- Irregular periods (also called oligomenorrea) or no periods (amenorrhea)
- If you go frequently 35 days or more between periods, this could be a sign you have PCOS. Additionally, if you have ‘slightly irregular’ periods (between 32 and 35 days apart), your doctor may order a blood test mid-cycle to check your progesterone levels.
- Next, let’s talk about no periods altogether: if you’ve gone 6 or more weeks without bleeding, then this is considered a missed period.
- Higher levels of androgens present in the blood (hyperandrogenism)
- Lutenizing hormone (LH)
- Women with PCOS can have high levels of LH secretion, which can contribute to high levels of androgens. This, along with low FSH levels, can contribute to poor egg development and a consequent lack of ovulation
- Follicle-stimulating hormone (FSH)
- Your FSH levels may be checked to rule out the possibility of primary ovarian failure. In patients with PCOS, FSH levels are usually within normal range or low, and the LH-FSH ratio may be greater than 3.
- Total and free testosterone
- Women with PCOS are known to have raised levels of testosterone which is responsible for excess hair growth and acne, as your skin cells and hair follicles are extremely sensitive to increased levels of this hormone.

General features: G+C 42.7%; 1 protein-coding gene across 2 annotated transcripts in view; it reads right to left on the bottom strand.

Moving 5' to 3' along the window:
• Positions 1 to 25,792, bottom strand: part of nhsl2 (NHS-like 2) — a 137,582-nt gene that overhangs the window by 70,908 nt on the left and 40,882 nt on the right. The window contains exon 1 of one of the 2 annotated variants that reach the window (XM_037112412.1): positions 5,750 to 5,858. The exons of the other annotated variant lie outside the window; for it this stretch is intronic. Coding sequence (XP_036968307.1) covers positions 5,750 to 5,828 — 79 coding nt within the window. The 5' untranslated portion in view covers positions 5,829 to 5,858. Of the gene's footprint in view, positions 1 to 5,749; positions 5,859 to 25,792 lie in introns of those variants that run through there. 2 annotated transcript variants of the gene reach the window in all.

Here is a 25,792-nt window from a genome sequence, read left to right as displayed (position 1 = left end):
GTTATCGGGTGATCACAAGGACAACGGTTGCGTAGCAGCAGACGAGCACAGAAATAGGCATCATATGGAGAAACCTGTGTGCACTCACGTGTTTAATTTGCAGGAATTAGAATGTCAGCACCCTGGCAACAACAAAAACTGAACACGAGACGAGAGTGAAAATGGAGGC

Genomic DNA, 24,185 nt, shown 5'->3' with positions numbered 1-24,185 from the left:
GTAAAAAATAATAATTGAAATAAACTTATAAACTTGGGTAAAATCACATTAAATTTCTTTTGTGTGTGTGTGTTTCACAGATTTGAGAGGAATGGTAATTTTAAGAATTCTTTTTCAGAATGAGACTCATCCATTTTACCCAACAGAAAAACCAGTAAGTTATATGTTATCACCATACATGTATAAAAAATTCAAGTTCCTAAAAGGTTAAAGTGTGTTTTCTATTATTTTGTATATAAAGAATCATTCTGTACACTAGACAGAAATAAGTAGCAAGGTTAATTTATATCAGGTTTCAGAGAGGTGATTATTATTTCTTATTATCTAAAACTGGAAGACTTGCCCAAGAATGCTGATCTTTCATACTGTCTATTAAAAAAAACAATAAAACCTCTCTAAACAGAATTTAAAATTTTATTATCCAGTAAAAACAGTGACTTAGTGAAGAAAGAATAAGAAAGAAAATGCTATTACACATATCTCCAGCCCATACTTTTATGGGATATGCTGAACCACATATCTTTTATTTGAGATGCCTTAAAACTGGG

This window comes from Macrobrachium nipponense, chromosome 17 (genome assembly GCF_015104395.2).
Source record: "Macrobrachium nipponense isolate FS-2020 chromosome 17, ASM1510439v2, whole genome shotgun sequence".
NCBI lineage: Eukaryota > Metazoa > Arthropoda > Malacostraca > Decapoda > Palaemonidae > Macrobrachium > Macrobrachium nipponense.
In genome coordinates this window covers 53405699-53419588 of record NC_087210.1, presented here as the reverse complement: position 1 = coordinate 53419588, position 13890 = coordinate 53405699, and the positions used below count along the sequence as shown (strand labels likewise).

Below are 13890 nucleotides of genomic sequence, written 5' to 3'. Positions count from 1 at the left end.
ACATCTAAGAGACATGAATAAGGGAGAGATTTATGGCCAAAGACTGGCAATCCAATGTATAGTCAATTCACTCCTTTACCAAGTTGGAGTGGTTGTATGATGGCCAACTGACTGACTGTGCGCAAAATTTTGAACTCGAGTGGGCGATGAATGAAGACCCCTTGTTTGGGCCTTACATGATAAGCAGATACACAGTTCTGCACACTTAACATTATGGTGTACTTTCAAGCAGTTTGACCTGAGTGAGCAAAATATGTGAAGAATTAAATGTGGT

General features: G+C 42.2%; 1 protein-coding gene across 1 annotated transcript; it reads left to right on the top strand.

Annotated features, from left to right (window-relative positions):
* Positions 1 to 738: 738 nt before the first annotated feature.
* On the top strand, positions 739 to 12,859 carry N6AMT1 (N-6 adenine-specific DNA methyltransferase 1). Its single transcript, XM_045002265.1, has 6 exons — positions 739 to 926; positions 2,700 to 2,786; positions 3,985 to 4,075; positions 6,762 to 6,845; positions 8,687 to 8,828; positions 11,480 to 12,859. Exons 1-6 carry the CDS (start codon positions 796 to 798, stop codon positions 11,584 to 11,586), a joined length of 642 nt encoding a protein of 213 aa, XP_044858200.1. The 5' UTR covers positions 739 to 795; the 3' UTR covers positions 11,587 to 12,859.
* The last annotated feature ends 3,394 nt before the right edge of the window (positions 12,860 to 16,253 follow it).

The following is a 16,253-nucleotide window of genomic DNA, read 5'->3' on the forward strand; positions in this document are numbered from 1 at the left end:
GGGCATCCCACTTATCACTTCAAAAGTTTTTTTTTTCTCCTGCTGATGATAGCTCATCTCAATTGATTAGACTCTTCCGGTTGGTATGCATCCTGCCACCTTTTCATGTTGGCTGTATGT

- Dehydroepiandrosterone sulfate (DHEAS)
- DHEAS is secreted by the adrenal glands and is converted into either estrogen or testosterone. In women, moderately high levels of DHEAS are associated with hyperandrogenism, and around 20-30% of women suffering from PCOS have elevated levels of DHEAS.
- This is a steroid hormone that has androgenic actions.
- Polycystic ovaries visible on an ultrasound
- Polycystic ovaries are characterized by ovaries that have a high number of follicles on them. These follicles are fluid-filled sacs, and they are not associated with any pain or discomfort
Now that we know what physical symptoms are most commonly associated with ‘androgen excess’, and we understand what researchers are talking about when they refer to the Rotterdam criteria, we can talk about the most recent research in the space.